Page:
Since the publication of Darwin’s Black Box, Behe has refined the definition of irreducible complexity. In 1996 he wrote that “any precursor to an irreducibly complex system that is missing a part is by definition nonfunctional.”(Behe, M, 1996b. Evidence for Intelligent Design from Biochemistry, a speech given at the Discovery Institute's God & Culture Conference, August 10, 1996 Seattle, WA. http://www.arn.org/docs/behe/mb_idfrombiochemistry.htm). By defining irreducible complexity in terms of “nonfunctionality,” Behe casts light on the fundamental problem with evolutionary theory: evolution cannot produce something where there would be a non-functional intermediate. Natural selection only preserves or “selects” those structures which are functional. If it is not functional, it cannot be naturally selected. Thus, Behe’s latest definition of irreducible complexity is as follows: “An irreducibly complex evolutionary pathway is one that contains one or more unselected steps (that is, one or more necessary-but-unselected mutations). The degree of irreducible complexity is the number of unselected steps in the pathway.” (A Response to Critics of Darwin’s Black Box, by Michael Behe, PCID, Volume 1.1, January February March, 2002; iscid.org/) Evolution simply cannot produce complex structures in a single generation as would be required for the formation of irreducibly complex systems. To imagine that a chance set of mutations would produce all 200 proteins required for cilia function in a single generation stretches the imagination beyond the breaking point. And yet, producing one or a few of these proteins at a time, in standard Darwinian fashion, would convey no survival advantage because those few proteins would have no function-indeed, they would constitute a waste of energy for the cell to even produce. Darwin recognized this as a potent threat to his theory of evolution-the issue that could completely disprove his idea. So the question must be raised: Has Darwin's theory of evolution "absolutely broken down?" According to Michael Behe, the answer is a resounding "yes."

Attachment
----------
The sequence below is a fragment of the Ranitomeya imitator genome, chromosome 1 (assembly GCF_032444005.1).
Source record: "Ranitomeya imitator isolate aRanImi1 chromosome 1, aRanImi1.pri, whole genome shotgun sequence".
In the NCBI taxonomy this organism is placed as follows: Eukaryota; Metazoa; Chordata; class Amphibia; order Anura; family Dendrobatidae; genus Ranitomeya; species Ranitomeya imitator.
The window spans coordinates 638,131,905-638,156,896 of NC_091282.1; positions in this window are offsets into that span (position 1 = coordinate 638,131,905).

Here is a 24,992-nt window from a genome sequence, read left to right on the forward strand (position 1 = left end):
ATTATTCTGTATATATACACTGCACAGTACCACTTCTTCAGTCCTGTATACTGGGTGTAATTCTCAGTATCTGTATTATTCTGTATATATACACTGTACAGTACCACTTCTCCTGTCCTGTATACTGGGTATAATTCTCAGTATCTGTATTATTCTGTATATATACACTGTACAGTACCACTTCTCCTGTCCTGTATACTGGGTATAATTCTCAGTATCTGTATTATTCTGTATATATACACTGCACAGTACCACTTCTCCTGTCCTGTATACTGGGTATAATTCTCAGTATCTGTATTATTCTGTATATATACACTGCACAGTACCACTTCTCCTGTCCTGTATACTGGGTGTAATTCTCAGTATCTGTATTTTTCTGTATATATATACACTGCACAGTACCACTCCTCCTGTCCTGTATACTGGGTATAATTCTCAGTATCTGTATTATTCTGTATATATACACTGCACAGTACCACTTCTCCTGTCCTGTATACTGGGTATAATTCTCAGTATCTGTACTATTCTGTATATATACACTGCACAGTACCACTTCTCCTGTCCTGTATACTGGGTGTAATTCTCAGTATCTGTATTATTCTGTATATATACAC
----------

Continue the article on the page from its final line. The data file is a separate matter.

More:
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There is also the huge problem for evolutionary theory that it is impossible for a male/female reproducing species to evolve from an asexually reproducing organism.  Which of course would have to happen to explain the current circumstances of the known world that we now find ourselves in.